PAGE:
Clustering Algorithms. Clustering is an unsupervised ML approach that identifies patterns and categories from data that was not known beforehand. Clustering should be part of any holistic supply chain modeling effort, as this technique simplifies downstream forecasting and predictive modeling. Clustering algorithms can determine optimal groups of locations that require similar medical materiel as well as supply origins and waypoints. These techniques can help identify regions that share common logistics such as delivery patterns (approaches, constraints, etc.) or infrastructure capabilities.

Time-Series Modeling. Time series-based models are critical to ensuring the forecast for different medical materiel is available at the right place at the right time.

Products with a short lifespan may need to be predicted in the short term, while products less prone to perish could be predicted in medium- to long-term durations.

Examples of relevant time-series modeling techniques include Autoregressive Integrated Moving Average (ARIMA) and Holt-Winters models for forecasting time-sensitive products. Likewise, Long Short-Term Memory (LSTM) Neural Network models can be used to forecast long-term patterns of medical materiel product supply and demand.

Unforeseen Events

Bayesian Networks. Bayesian Networks (BN) offer a powerful approach for supply chain modeling and provide an excellent technique for modeling medical materiel needs. BNs are especially useful when there are linked variables that are not known but whose values come from a random phenomenon and unforeseen events.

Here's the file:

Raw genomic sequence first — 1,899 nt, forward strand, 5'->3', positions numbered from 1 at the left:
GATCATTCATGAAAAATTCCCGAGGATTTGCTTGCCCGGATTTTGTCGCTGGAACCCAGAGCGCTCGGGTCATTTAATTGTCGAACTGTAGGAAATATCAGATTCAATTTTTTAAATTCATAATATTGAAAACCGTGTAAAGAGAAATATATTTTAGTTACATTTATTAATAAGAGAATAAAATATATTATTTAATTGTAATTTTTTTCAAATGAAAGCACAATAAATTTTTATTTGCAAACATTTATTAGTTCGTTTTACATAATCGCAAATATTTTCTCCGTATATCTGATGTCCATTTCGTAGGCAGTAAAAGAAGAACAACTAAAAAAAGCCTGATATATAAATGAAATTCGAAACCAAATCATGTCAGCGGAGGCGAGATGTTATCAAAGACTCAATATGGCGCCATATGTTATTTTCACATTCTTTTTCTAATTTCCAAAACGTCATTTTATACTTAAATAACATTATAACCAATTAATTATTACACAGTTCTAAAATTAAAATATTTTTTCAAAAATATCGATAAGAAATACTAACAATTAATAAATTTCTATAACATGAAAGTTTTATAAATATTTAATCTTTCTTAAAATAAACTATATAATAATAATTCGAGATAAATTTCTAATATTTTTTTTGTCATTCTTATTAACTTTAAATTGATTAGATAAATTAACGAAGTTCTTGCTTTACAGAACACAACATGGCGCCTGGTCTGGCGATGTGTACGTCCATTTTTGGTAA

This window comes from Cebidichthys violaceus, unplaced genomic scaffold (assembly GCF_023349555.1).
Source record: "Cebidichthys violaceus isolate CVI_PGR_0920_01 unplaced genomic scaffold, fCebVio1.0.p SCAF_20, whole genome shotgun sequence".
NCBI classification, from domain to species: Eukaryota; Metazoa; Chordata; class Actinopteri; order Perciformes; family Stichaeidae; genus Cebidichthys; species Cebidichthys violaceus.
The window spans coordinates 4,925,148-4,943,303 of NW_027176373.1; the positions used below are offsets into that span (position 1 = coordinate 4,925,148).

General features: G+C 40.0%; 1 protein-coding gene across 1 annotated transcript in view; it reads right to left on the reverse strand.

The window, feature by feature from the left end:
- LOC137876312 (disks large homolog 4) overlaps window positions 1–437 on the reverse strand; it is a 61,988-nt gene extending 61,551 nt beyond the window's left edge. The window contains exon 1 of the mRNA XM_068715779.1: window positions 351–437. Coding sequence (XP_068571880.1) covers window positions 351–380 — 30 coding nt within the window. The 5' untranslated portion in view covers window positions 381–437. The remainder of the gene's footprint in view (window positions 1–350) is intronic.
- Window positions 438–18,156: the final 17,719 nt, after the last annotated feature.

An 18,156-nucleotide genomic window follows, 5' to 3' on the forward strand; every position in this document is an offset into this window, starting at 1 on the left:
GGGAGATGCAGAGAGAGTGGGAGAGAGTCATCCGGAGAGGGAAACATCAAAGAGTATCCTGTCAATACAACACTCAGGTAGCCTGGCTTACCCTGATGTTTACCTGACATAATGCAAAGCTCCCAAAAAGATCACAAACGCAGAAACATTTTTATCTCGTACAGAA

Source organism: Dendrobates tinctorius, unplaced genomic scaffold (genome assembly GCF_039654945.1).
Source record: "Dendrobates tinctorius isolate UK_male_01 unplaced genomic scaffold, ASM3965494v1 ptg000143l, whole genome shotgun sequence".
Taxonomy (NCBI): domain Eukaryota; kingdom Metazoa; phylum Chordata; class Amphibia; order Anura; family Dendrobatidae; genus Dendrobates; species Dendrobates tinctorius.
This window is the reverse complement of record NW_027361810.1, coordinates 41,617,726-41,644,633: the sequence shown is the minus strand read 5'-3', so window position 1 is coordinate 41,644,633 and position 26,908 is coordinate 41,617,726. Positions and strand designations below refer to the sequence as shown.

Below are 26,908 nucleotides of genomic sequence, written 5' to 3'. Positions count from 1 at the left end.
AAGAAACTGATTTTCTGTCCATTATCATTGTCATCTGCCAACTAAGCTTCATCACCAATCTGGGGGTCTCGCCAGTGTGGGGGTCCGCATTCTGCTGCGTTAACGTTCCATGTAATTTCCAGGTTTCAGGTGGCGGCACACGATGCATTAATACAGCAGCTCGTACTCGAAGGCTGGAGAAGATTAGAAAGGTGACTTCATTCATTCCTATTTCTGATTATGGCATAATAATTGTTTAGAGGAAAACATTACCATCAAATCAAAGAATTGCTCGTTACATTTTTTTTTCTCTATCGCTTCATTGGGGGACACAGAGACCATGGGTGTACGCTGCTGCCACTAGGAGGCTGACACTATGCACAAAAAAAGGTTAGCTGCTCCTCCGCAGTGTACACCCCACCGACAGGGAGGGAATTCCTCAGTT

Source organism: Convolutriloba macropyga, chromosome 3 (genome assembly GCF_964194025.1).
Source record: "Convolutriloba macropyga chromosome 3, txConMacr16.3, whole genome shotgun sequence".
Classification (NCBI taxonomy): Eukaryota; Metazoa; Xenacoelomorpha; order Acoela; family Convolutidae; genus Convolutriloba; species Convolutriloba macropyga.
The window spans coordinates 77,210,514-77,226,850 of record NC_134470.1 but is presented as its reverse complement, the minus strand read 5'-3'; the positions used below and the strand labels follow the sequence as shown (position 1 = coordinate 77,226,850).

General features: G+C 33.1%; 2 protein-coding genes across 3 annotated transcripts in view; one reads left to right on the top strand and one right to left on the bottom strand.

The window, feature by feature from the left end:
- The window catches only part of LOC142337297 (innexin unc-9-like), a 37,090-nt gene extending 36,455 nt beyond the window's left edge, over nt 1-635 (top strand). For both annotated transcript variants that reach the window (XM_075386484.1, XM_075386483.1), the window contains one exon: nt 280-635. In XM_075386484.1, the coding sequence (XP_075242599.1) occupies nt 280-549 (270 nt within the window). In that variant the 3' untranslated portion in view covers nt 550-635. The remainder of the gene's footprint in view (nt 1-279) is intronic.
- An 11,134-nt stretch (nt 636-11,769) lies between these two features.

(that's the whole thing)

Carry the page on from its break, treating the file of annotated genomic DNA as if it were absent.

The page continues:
For example, the occurrence of an earthquake in a specific location today is unknown but has a positive probability of occurring. Other such random variables might be hurricanes, disease outbreak, enemy attacks, whether a delivery will be on time, or number of patients presenting with a particular medical condition. These variables become linked when the value of one variable influences the probable value of another. For example, a city normally has a low probability of flooding but that probability becomes high when a hurricane is imminent. BNs provide a framework for linking interrelated random variables thereby allowing updating of probabilities based on the occurrence of events.

For more information about how our Data Science Team can help you with your data challenges, please contact Janette Steets, Director of Data Science, Illumination Works.

Meet John

John Tribble, Principal Data Scientist. John was the winner of our Employee Award for Innovation last year. John performed innovative deep learning on a real-time object tracking model for an Army Scrap Inspection SBIR. The overarching solution plays the role of accurately tracking objects from the point of x-ray detection of energetic remains to physical removal by a robotic arm, even when the scrap has shifted and moved to another location along the conveyor. In addition, for a Navy Standard Missile SBIR, John created novel ML-driven failure and root cause models to enable predictive and prescriptive recommendations and prioritized maintenance activities. Learn more about John on LinkedIn .

About Illumination Works

Illumination Works is a trusted technology partner in user-centric digital transformation, delivering impactful business results to clients through a wide range of services including big data information frameworks, data science, data visualization, and application/cloud development, all while focusing the approach on the end-user perspective. Established in 2006, ILW has primary offices in Dayton and Cincinnati, Ohio, as well as physical operations in Utah and the National Capital Region. In 2020, Illumination Works adopted a hybrid work model and currently has employees in 15+ states and is actively recruiting.